Thursday, October 27, 2011

Playing with Pop Art

Friday of last week I was itching to shoot something. Seems to happen whenever I go too long without photographing something meaningful for myself - the images resulting may look like crap, but it's the act, and the zen state of mind associated, that calls me back behind the lens. The day job consumed just enough of my morning to let the good light shine in, and then it was off to one of the calmer, more low-key locales to hike and snap a few for enjoyment.

I'd had Olympus' 45mm f/1.8 lens on order for nearly 6 weeks, and would have much rather been out and about with that speed demon mounted on the E-P3, but instead I made do with Panasonic's 14-45mm f/3.5-5.6 zoom dialed all the way in to 45mm to try and force myself to learn and think with the 45mm (90mm, really) focal length. Locked in at f/5.6 as my best speed, the only method I had of isolating a subject was through proximity, so I pushed the lens as hard as I could to behave in macro fashion. And it held up surprisingly well, with a fairly close distance available in manual focus. More often than not, I found myself focusing by moving myself in and out rather than turning a dial. Novel method of focusing, really.

This Autumn has been the most colorful. Likely due to the incessant, pummeling rainfall that has plagued the Northeast since early Summer, a majority of the vegetation was in a black-and-white state of either alive or dead. Disappointing, really, since Autumn's defining aspect is the flood of warm color associated with it. Utilizing my own custom color profile for the E-P3's JPGs, everything looked depressing no matter the framing. Let down by my own presets, I decided to give some of Olympus' art filter modes a whirl.

Typically I avoid built-in, canned filter effect modes, but I remembered having a good amount of success with them when using the XZ-1. Olympus really does work some magic with its JPG handling - not only is every facet of how the camera generates a JPG available for your tweaking pleasure (all the way down to tone curves), but its preset options work like some genius magic. The first art filter mode on the list of the E-P3 was "Pop Art", and swtiching to it, the color on the back of the LCD exploded into an array of deliciously autumnal hues that blew the real-life equivalent away. Contrasty reds and blues invaded the world as seen on that little LCD panel, and suddenly I was inspired to shoot everything for sake of seeing how gorgeously the E-P3 would render it.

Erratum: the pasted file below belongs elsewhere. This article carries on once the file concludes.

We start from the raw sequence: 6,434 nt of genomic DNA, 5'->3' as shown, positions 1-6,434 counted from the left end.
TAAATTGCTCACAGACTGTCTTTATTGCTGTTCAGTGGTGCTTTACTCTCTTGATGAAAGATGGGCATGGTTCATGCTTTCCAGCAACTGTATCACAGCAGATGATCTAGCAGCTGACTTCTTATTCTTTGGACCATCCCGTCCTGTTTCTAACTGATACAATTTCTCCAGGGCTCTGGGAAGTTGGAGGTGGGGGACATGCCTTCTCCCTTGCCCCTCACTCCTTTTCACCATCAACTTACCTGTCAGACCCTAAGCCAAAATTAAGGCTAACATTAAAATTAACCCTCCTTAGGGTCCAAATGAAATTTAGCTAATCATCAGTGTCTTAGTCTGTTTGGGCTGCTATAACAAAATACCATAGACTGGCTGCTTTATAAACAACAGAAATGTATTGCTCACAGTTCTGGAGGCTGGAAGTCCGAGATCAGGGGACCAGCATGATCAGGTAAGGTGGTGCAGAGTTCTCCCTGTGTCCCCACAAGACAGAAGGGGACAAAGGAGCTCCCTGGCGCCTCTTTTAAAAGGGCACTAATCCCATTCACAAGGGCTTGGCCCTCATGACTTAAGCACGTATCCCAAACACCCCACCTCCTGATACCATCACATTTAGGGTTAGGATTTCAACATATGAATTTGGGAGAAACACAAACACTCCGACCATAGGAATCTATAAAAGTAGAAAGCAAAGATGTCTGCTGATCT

That camera is really spoiling me.

Aside from the array of filter-augmented JPGs I did try some RAW shooting. Curiosity got the better of me, and since ACR finally acquired RAW format support for the E-P3 I knew I wouldn't be content until I tried it, so I shot a few bracketed RAWs for assembly into HDR images later. Far less satisfying than simply getting a great JPG while there on the scene. The HDR images came out okay, but were not nearly as thrilling to capture knowing that most of the work would require slavery to post. But for sake of making the process easier during shooting, the E-P3 again impressed me by seeming abnormally quick from shot to shot. I remember shooting the GF1 bracketed for RAW capture and the process began with 2 quick shots and 5 more lumbering and slow ones. With the E-P3, each shot came and passed as quick as the last with no lag time associated with shutter reset. Nice. But I was more excited to be cranking out awesome JPG after awesome JPG.

Nothing is more pleasing than having a strong image right out of the box needing the most minimal touch in post to electrify with beauty.

As fortune would finally have it, my 45mm f/1.8 arrived in the mail this past Tuesday. It's rainy, but I'm slated to meet with some good friends at the local coffee house to enjoy some conversation and candid photos. I'm lucky to have a group of friends versed enough in my company to ignore the camera. I get the best shots with them.

Hopefully I'll have some nice samples to share after today.